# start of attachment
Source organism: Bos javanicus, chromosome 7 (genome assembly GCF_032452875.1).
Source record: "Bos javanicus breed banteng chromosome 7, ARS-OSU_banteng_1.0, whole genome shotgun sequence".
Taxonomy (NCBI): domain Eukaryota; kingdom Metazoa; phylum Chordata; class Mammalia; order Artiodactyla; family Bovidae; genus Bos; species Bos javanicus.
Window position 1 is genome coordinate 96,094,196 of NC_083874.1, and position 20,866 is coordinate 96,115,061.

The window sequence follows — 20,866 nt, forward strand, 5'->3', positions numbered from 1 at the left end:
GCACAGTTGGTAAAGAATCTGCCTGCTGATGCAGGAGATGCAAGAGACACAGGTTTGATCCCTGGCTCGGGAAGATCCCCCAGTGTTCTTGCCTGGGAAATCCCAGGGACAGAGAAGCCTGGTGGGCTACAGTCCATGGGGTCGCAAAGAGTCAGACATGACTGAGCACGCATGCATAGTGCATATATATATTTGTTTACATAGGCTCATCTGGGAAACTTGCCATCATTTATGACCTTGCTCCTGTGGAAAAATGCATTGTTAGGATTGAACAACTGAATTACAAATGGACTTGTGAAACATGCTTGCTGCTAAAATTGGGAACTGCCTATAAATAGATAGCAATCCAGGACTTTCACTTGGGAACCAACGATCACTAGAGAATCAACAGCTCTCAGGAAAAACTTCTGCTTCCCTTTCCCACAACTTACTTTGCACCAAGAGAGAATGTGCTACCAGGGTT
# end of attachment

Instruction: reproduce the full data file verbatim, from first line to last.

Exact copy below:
Source organism: Bos javanicus, chromosome 7 (genome assembly GCF_032452875.1).
Source record: "Bos javanicus breed banteng chromosome 7, ARS-OSU_banteng_1.0, whole genome shotgun sequence".
Taxonomy (NCBI): domain Eukaryota; kingdom Metazoa; phylum Chordata; class Mammalia; order Artiodactyla; family Bovidae; genus Bos; species Bos javanicus.
Window position 1 is genome coordinate 96,094,196 of NC_083874.1, and position 20,866 is coordinate 96,115,061.

The window sequence follows — 20,866 nt, forward strand, 5'->3', positions numbered from 1 at the left end:
GCACAGTTGGTAAAGAATCTGCCTGCTGATGCAGGAGATGCAAGAGACACAGGTTTGATCCCTGGCTCGGGAAGATCCCCCAGTGTTCTTGCCTGGGAAATCCCAGGGACAGAGAAGCCTGGTGGGCTACAGTCCATGGGGTCGCAAAGAGTCAGACATGACTGAGCACGCATGCATAGTGCATATATATATTTGTTTACATAGGCTCATCTGGGAAACTTGCCATCATTTATGACCTTGCTCCTGTGGAAAAATGCATTGTTAGGATTGAACAACTGAATTACAAATGGACTTGTGAAACATGCTTGCTGCTAAAATTGGGAACTGCCTATAAATAGATAGCAATCCAGGACTTTCACTTGGGAACCAACGATCACTAGAGAATCAACAGCTCTCAGGAAAAACTTCTGCTTCCCTTTCCCACAACTTACTTTGCACCAAGAGAGAATGTGCTACCAGGGTT